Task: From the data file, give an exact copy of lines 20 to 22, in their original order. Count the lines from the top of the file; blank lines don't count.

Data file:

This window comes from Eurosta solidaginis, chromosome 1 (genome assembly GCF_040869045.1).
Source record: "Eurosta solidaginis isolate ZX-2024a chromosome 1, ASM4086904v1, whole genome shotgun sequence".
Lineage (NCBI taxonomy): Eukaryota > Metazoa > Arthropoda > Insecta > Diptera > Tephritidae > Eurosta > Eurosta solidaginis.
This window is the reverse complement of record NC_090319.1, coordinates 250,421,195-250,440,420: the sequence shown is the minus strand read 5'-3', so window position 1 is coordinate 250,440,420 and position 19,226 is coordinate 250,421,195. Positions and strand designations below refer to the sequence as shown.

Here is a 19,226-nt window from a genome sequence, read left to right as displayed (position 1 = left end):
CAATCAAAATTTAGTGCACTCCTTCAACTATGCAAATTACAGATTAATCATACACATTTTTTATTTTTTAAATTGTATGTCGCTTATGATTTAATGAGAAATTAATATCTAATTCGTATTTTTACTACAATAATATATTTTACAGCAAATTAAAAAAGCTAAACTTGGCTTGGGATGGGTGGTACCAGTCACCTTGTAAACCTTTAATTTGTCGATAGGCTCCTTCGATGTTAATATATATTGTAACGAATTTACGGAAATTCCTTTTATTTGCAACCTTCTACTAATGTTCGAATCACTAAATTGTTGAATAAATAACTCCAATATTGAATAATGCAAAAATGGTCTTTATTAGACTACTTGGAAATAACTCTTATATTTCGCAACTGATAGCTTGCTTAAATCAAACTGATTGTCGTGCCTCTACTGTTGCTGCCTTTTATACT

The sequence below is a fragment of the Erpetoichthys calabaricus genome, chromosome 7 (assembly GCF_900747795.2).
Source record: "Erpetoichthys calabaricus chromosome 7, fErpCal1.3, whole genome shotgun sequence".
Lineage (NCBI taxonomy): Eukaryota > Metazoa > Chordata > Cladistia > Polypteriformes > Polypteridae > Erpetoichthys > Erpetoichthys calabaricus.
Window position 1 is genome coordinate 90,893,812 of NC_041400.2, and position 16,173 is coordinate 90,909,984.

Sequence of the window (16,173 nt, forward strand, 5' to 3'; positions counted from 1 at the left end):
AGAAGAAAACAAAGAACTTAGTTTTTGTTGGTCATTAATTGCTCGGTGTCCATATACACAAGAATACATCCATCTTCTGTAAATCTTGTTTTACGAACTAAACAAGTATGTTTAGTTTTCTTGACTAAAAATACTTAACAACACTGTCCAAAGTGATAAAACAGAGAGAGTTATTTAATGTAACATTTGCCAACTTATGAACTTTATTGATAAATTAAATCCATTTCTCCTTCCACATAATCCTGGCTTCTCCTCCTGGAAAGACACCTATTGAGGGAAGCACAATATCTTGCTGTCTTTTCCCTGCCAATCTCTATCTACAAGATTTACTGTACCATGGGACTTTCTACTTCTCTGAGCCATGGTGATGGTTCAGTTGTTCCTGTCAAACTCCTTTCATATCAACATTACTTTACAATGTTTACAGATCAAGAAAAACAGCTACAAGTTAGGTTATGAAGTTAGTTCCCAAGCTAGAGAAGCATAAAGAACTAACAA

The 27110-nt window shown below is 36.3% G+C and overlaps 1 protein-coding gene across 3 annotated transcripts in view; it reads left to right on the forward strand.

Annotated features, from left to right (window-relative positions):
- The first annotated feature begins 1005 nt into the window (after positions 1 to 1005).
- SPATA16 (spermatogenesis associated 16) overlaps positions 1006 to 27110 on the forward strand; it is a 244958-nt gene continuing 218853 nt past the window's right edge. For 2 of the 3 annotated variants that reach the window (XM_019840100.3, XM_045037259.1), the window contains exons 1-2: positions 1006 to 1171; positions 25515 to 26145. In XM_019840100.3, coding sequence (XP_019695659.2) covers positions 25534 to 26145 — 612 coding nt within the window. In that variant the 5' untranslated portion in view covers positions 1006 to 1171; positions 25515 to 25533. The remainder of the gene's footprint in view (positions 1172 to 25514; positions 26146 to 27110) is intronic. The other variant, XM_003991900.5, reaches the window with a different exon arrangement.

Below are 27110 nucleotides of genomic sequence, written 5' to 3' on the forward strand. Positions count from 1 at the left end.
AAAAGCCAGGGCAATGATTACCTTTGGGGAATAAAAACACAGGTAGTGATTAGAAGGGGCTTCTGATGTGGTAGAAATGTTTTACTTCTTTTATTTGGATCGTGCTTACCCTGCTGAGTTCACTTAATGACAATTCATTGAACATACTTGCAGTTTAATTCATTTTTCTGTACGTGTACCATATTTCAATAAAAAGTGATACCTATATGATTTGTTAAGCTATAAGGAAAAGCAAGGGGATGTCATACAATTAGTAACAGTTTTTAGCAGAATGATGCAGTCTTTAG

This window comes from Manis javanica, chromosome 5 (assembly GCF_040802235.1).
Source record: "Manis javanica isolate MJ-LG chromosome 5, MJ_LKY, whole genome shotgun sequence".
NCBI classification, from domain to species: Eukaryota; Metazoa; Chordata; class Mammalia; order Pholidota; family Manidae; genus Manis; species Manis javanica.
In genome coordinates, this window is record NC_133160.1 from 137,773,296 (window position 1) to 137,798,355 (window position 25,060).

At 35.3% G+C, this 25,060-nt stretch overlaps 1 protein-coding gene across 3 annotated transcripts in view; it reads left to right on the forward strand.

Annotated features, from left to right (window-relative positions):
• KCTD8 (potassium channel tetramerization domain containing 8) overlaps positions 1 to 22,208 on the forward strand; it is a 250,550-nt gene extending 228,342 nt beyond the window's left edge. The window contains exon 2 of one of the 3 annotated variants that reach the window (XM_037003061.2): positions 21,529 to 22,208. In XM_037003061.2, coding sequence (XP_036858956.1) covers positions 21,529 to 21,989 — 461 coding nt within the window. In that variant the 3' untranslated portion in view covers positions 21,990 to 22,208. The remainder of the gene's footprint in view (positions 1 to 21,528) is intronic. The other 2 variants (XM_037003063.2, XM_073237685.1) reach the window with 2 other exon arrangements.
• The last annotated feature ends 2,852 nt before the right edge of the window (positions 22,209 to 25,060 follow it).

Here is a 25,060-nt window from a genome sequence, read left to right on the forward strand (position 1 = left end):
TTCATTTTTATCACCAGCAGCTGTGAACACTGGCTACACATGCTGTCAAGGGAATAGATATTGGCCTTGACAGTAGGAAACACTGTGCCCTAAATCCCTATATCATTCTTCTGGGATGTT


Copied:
Source record: "Manis javanica isolate MJ-LG chromosome 5, MJ_LKY, whole genome shotgun sequence".
NCBI classification, from domain to species: Eukaryota; Metazoa; Chordata; class Mammalia; order Pholidota; family Manidae; genus Manis; species Manis javanica.
In genome coordinates, this window is record NC_133160.1 from 137,773,296 (window position 1) to 137,798,355 (window position 25,060).